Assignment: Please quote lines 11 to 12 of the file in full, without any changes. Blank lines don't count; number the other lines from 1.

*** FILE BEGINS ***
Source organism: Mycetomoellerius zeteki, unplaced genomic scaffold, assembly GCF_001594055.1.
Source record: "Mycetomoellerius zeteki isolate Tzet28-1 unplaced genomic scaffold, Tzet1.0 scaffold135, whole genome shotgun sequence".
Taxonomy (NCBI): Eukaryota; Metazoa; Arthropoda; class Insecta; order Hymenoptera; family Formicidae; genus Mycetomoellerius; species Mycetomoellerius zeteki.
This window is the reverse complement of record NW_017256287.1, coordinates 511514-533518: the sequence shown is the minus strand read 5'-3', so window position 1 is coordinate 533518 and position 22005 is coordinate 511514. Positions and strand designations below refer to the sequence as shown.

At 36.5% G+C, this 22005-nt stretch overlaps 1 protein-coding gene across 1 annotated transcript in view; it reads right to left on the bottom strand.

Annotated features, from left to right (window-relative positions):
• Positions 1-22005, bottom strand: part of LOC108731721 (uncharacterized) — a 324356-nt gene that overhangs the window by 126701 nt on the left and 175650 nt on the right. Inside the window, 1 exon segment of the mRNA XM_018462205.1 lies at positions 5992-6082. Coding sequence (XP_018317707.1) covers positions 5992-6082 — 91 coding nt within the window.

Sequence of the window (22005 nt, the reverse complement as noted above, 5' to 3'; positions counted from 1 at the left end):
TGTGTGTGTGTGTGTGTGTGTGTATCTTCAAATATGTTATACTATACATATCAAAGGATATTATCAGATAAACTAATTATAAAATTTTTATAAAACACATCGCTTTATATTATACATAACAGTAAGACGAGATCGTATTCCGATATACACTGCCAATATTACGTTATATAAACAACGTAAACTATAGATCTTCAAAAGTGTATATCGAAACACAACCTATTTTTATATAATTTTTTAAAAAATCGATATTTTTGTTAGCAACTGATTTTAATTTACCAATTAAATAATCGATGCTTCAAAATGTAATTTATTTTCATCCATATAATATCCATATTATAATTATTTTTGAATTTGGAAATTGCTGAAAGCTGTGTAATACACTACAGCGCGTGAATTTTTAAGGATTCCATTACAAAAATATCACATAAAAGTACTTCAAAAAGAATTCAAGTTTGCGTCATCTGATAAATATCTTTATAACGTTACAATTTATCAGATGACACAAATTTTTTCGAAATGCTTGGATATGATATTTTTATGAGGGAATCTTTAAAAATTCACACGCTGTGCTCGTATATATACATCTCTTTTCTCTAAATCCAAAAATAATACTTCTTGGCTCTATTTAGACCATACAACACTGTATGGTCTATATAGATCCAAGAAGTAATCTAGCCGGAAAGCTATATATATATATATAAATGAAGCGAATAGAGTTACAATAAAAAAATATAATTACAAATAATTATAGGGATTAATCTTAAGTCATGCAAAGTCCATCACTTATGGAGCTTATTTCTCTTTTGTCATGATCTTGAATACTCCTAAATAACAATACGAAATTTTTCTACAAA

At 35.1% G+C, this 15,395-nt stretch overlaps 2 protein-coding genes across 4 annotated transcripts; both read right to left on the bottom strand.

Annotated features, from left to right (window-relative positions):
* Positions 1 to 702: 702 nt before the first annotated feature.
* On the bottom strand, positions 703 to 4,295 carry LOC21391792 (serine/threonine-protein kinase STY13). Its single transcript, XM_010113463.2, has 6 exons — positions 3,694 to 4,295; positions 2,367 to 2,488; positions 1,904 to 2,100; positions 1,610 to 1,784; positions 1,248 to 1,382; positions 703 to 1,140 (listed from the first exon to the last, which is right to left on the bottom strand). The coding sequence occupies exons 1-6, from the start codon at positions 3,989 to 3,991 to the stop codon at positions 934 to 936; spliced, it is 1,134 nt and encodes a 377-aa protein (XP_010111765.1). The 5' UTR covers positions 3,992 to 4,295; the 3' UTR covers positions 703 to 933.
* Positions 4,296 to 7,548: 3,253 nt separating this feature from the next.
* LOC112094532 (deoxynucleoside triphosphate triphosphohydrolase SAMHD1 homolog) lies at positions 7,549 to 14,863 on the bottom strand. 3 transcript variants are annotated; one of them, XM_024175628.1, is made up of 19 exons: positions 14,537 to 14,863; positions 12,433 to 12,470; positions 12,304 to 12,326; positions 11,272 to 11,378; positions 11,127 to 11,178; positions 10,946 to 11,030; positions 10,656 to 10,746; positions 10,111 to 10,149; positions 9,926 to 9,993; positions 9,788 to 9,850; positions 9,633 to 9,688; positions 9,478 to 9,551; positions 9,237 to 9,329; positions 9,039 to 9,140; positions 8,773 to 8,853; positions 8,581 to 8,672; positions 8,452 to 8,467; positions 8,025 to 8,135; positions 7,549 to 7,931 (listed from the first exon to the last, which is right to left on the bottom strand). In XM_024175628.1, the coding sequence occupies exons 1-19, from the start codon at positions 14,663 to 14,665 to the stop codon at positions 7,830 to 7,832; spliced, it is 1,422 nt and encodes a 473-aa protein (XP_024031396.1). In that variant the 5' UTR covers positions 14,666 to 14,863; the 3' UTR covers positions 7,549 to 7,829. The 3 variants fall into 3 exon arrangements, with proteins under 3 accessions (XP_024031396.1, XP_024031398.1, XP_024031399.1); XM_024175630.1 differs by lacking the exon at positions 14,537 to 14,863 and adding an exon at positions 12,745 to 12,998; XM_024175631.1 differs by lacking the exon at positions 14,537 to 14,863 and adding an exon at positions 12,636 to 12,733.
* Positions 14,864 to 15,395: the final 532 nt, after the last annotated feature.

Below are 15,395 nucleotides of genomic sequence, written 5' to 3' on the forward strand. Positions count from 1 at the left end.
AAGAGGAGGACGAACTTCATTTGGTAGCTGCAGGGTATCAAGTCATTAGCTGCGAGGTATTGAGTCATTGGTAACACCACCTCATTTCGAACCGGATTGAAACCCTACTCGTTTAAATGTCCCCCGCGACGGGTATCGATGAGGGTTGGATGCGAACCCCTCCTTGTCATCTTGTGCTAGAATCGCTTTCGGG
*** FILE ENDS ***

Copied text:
Annotated features, from left to right (window-relative positions):
* Positions 1 to 702: 702 nt before the first annotated feature.